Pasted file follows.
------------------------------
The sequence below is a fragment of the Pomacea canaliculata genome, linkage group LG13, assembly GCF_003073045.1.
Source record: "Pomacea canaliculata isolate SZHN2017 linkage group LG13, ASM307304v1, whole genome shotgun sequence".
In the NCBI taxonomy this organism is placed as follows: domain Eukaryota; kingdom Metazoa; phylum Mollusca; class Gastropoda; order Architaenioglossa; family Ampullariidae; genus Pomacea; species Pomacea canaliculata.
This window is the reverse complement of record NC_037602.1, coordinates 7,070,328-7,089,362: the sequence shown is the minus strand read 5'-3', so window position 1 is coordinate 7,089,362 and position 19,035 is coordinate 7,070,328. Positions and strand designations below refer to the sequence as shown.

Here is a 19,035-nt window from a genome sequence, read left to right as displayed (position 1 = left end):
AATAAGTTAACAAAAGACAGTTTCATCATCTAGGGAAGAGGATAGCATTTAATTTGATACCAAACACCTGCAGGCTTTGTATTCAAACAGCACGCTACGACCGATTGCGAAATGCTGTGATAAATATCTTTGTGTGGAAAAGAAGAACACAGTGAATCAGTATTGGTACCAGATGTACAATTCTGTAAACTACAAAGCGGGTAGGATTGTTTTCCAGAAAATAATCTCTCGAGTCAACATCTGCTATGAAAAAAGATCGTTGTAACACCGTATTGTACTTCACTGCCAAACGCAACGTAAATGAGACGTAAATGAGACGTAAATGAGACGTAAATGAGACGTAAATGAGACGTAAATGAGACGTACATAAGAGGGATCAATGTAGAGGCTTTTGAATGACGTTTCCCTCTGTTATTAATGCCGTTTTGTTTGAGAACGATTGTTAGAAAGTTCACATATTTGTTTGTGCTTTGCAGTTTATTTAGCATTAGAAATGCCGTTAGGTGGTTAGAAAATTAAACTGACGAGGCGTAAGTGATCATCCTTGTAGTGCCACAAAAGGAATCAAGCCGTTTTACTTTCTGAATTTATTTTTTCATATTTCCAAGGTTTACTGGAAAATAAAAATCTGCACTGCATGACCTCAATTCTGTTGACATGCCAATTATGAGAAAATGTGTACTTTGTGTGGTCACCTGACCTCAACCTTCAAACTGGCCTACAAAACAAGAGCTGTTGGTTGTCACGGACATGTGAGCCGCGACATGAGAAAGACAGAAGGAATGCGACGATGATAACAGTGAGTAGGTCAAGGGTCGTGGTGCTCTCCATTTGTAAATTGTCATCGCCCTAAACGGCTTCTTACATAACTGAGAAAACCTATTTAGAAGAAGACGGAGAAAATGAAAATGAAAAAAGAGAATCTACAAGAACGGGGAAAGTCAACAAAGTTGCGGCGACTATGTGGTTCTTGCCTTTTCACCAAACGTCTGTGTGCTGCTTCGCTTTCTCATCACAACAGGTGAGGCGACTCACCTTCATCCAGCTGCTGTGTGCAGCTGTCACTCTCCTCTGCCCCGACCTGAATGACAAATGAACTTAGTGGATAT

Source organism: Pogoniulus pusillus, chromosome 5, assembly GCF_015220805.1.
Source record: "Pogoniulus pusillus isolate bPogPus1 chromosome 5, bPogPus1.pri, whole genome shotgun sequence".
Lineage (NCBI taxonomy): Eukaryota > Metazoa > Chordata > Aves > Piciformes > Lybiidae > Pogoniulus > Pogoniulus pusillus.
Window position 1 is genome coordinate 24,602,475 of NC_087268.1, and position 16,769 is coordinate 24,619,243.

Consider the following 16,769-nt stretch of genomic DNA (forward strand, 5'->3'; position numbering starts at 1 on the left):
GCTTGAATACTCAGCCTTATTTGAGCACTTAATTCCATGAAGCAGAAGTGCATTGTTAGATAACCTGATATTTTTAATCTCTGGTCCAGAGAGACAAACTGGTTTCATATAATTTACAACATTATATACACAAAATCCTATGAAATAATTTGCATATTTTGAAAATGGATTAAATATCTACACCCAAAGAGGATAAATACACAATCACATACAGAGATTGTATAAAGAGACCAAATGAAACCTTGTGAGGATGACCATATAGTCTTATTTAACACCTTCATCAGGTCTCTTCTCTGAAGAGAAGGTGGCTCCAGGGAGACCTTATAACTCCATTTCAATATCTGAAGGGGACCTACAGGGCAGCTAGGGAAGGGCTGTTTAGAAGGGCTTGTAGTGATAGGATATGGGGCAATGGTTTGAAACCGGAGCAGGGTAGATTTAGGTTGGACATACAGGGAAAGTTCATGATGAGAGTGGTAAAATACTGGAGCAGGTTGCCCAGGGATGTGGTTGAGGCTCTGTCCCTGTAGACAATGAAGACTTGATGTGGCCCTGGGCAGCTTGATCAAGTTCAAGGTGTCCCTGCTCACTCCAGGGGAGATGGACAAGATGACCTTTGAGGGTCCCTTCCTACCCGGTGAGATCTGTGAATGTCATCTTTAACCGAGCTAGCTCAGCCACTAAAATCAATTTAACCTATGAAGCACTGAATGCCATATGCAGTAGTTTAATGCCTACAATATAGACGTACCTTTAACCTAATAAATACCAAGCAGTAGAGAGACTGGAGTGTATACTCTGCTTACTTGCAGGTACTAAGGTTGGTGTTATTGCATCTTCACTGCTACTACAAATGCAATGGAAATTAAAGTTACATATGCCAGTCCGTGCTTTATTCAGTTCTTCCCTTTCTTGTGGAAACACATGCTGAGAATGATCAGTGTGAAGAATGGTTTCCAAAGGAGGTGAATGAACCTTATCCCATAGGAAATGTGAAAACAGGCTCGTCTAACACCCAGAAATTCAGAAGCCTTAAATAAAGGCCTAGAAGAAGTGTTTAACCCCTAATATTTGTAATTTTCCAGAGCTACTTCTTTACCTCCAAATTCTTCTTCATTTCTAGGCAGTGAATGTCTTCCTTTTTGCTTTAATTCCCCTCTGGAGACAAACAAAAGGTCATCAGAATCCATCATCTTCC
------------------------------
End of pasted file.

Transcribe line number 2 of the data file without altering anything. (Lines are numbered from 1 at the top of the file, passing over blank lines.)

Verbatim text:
Source record: "Pomacea canaliculata isolate SZHN2017 linkage group LG13, ASM307304v1, whole genome shotgun sequence".